BoG Governor ‘pressured’ Agongo’s bank to merge with UMB before ‘killing’ it – Adongo

Source classfmonline.com

The MP for Bolgatanga Central, Mr Isaac Adongo has accused the Bank of Ghana Governor, Dr Ernest Addison of double standards as far as the revocation of the licence of Heritage Bank is concerned.

According to the opposition lawmaker, Dr Addison tried forcing Heritage Bank to merge with UMB three weeks prior to the revocation of the licence of Mr Agongo’s bank on grounds that he was being prosecuted in a criminal case, thus, failed the fit-and-proper test.

At a presentation at Takoradi Technical University on Thursday, 17 October 2019, Mr Adongo said: “Three weeks before the revocation of the licence of Heritage Bank, the Bank of Ghana Governor invited the MD of Heritage of Bank, the Board Chairman of Heritage Bank, our own venerable Prof Kwesi Botchwey and the 70 per cent shareholder of the bank, Seidu Agongo, to a meeting at the conference room of the Bank of Ghana”.

“In that meeting, Dr Addison recommended that Heritage Bank should merge with UMB”.

The MP said that meeting took place in mid-December 2018 at which the Governor “pressured” Heritage Bank to kowtow to the merger with UMB. B

“But after a due diligence conducted by KPMG, Heritage Bank noticed that UMB was in a difficult position to be become a merger partner. As a result, the Board of Heritage Bank declined the offer by the Bank of Ghana.

“Days later, the Bank of Ghana revoked the licence of Heritage Bank Limited, the bank they were pressurising to merge and willing to supervise a merger between it and UMB”, Mr Adongo said.

He, thus, wondered: “So, at the time that the Governor invited Seidu Agongo for merger talks with UMB, didn’t he know he was in court? If the Heritage Bank-UMB merger had materialised, it meant the Governor would have had no problem with that even though Seidu Agongo was still the 70 per cent shareholder of Heritage Bank and was still being prosecuted?”

“So, all the reasons are equivalent to announcing the death of a man who has been killed by witches and finding a name for the sickness”, he noted.

The BoG revoked Heritage Bank’s licence on Friday, 4 January 2019 on the basis that the majority shareholder, Mr Agongo, among other things, used proceeds realised from alleged fraudulent contracts he executed for the Ghana Cocoa Board (COCOBOD), for which he and former COCOBOD CEO, Dr Stephen Opuni are being tried, to set up the bank.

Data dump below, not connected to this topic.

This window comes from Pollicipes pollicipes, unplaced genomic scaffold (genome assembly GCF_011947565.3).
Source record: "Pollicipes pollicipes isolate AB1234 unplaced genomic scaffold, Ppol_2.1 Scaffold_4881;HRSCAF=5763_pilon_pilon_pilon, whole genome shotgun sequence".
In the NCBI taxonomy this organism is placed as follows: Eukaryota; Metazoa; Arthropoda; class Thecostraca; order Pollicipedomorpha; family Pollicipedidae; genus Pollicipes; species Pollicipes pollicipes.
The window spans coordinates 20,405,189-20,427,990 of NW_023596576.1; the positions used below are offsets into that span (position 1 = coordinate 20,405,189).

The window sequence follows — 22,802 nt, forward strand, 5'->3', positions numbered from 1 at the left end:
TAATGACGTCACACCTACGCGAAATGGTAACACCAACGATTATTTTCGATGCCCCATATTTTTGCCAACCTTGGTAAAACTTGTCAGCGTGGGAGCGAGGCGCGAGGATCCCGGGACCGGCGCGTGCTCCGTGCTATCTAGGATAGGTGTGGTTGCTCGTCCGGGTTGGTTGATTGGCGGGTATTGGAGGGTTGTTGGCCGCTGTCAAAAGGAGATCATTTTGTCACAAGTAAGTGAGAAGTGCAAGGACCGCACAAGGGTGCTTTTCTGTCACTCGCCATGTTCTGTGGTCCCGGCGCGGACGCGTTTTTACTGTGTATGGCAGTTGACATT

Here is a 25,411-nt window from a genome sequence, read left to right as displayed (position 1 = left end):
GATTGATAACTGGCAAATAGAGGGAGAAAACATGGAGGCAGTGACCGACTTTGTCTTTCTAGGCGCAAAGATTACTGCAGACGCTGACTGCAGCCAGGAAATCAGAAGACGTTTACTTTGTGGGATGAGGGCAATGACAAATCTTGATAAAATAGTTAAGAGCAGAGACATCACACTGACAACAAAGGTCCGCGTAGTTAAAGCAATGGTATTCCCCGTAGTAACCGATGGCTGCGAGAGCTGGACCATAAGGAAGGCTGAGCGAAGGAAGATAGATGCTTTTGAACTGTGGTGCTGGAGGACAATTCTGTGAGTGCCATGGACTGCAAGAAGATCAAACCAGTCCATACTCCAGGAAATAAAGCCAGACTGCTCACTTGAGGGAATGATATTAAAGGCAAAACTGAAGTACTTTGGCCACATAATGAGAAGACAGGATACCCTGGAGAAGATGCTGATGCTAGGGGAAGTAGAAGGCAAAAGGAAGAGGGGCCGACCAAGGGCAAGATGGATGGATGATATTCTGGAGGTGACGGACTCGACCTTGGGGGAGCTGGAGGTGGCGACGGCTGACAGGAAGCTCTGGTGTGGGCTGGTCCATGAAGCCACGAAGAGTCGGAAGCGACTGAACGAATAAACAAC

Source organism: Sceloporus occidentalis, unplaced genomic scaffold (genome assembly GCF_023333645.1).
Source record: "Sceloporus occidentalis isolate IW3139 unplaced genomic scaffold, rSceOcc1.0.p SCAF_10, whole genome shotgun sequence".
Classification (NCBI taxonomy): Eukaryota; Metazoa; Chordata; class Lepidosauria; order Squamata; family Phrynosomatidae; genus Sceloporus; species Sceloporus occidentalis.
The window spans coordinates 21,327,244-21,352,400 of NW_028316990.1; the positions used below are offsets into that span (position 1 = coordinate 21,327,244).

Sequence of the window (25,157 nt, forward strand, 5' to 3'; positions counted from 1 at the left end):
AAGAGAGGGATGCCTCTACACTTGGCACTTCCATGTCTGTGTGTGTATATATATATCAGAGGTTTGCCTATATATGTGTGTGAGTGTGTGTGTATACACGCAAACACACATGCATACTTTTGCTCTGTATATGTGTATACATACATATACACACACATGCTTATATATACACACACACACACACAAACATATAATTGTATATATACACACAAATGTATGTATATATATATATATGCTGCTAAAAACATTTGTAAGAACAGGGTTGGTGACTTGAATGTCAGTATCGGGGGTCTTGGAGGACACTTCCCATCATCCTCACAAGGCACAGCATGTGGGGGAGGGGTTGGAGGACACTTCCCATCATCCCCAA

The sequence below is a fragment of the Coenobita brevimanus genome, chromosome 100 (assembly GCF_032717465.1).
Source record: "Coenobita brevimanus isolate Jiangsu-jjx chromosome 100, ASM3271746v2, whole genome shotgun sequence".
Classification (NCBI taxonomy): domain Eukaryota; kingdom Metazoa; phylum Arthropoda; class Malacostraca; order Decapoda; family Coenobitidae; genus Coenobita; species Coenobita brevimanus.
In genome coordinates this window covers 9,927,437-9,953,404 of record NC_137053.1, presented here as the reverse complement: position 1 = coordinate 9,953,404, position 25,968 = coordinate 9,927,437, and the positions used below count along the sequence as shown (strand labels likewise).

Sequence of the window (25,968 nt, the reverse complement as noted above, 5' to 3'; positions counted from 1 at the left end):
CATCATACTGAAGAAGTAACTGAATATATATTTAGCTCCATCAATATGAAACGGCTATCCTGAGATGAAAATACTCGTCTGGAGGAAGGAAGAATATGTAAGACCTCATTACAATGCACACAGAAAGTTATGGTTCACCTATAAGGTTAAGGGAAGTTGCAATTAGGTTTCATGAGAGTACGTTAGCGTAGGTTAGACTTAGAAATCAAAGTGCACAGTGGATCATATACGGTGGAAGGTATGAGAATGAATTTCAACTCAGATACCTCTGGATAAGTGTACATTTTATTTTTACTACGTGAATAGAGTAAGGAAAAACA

Announcing the withdrawal of the licence, the Governor of the central bank, Dr Ernest Addison told journalists – when asked if he did not deem the action as premature, since the COCOBOD case was still in court – that: “The issue of Heritage Bank, I wanted to get into the law with you, I don’t know if I should, but we don’t need the court’s decision to take the decisions that we have taken. We have to be sure of the sources of capital to license a bank; if we have any doubt, if we feel that it’s suspicious, just on the basis of that, we find that that is not acceptable as capital. We don’t need the court to decide for us whether anybody is ‘fit and proper’, just being involved in a case that involves a criminal procedure makes you not fit and proper”.

However, Mr Agongo responded with a press statement in which he said that the “not fit and proper” tag stamped on him by the central bank was “capricious, arrogant, malicious and in bad faith”.

According to Mr Agongo, “In purportedly making the determination, the central bank obviously had little regard for the time-honoured principle that a person is presumed innocent until proven guilty by a court of competent jurisdiction”, adding that: “The fact that I have a case pending before the High Court is a matter of public knowledge but my guilt or innocence is yet to be determined by the Honourable Court”.

“The determination that I am not a fit and proper person to be a significant shareholder of HBL because the central bank suspects the funds are derived from illicit or suspicious contracts with Cocobod is not only calculated to pre-judge the outcome of the criminal proceedings but also violative of the principle of presumption of innocence to which every individual is entitled. Since when has suspicion become a substitute for credible evidence?” Mr Agongo asked.

Also, the erstwhile Prof Botchwey Board issued a statement on the matter in which it said: “Heritage Bank was by the Bank of Ghana’s own admission, a solvent bank. It NEVER received liquidity support from the Bank of Ghana. Its corporate governance record had never been impugned by the Bank of Ghana. We believe we have been done a grave injustice and a terrible precedent set that does not bode well for the future”.

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